Personal debt in the UK has reached a crisis level and reports of bankruptcies and home repossessions are now extremely common. The facts about personal debt in the UK show that for once the media has not sensationalised the UK debt crisis.
Personal Borrowing in the UK
Although Britain is in the middle of an economic depression this has not stopping lending or borrowing levels rising. Today, in the UK lenders will provide £175 million to borrowers, in just one day. Today, borrowers will pay £262 million in interest rates, in just one day. Unemployment in the UK is increasing by 1522 people each day and this figure is set to continue rising until the year 2010. These statistics alone should give a clue as to why Britain is facing debt levels on an unprecedented scale.
Credit Card Lending in the UK
Credit card interest rates are one of the major reasons for debt. Credit card borrowing in the UK has reached all time high records; the total amount in the UK stands at £238 billion, which is increasing daily. Around 24% of credit card users are still paying off credit card debts from the previous year’s Christmas. Estimates show that if a person repays only the minimum amount on their credit card balance it will take 30 years to clear.
Shocking UK Debt Statistics
Debt statistics in the UK are shocking and yet there is no significant deterioration in borrowing or lending. Here are a few statistics that may make you think twice before borrowing.
Debt in the UK increases by £154 million every day
The average household debt in the UK is £59,670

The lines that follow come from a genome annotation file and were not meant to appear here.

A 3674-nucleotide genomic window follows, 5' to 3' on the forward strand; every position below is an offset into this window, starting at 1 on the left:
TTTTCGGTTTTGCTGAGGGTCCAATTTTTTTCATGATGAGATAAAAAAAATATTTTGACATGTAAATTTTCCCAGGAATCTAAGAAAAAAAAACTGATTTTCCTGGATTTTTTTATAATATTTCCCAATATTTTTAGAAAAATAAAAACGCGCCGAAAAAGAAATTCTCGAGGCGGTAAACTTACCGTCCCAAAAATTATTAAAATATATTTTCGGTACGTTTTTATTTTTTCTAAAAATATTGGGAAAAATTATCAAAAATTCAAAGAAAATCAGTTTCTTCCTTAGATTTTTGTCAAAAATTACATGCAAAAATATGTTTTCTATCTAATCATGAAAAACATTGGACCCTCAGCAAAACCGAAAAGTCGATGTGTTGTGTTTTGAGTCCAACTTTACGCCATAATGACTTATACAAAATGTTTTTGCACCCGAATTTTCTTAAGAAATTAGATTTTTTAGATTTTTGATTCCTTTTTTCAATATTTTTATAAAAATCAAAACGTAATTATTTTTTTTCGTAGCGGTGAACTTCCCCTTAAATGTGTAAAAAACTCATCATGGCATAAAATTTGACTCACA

One person in Britain is declared insolvent or bankrupt every 4.8 minutes
In the UK around 124 properties are repossessed every day
The amount of interest paid on debt in the UK has now reached £252 million per day
The amount of people who owe money on credit cards but are unable to pay them has doubled in the last 12 months
Debt in Britain grows by around £1 million every nine minutes
The Citizens Advice Bureau deals with 6,600 problems concerning debt every day
Home Repossession in the UK
Having your home repossessed is one of the ultimate consequences of being in severe debt. The amount of properties being repossessed has almost doubled in the UK in the last year. In six months in 2008 almost 20,000 UK homes were repossessed by mortgage lenders. Britain’s housing minister claims that the crisis is nowhere near the level felt in Britain during the 1990s. This will give little comfort to those who have faced or are facing home repossession.
Winners in the Debt Crisis
Debt collection agencies are prospering due to Britain’s economic downturn. Debt collectors and bailiffs are making millions from the debt misery of others. In the last 12 months debt collection agencies pursued around 20 million debt cases and this figure looks set to increase. The Citizens Advice Bureau claims that underhanded debt collection tactics are a serious problem for thousands of people across the UK.
Debt Stress in the UK
Stress from debt is a huge problem in the UK and around 25% of people in debt are finding the stress too much to cope with. Doctors say that treatment for depression and anxiety due to debt are common. There have been reports in the media of debt stress leading to absenteeism from work, alcohol and drug dependency and in some cases, suicide.
Students and Debt Figures
Students are in for a reality check when they eventually leave college or university. The average student who graduates will usually find themselves with a debt of around £13,500. This figure looks set to increase to £20,000 for those now starting a three year university degree course. Around 60% of students claim that finances and debt are their main worries as opposed to finding employment when they leave university.
Britain’s Debt Time Bomb
Britain’s buy now and pay later culture has been a time bomb waiting to explode. The personal consumer debt figure has now reached well over the £1 trillion mark. Over £1.4 billion bad debts have been written off by banks in the last 12 months. These debt statistics are shocking, but lending and borrowing in the UK seems to be on the increase, as does Britain’s personal debt figures.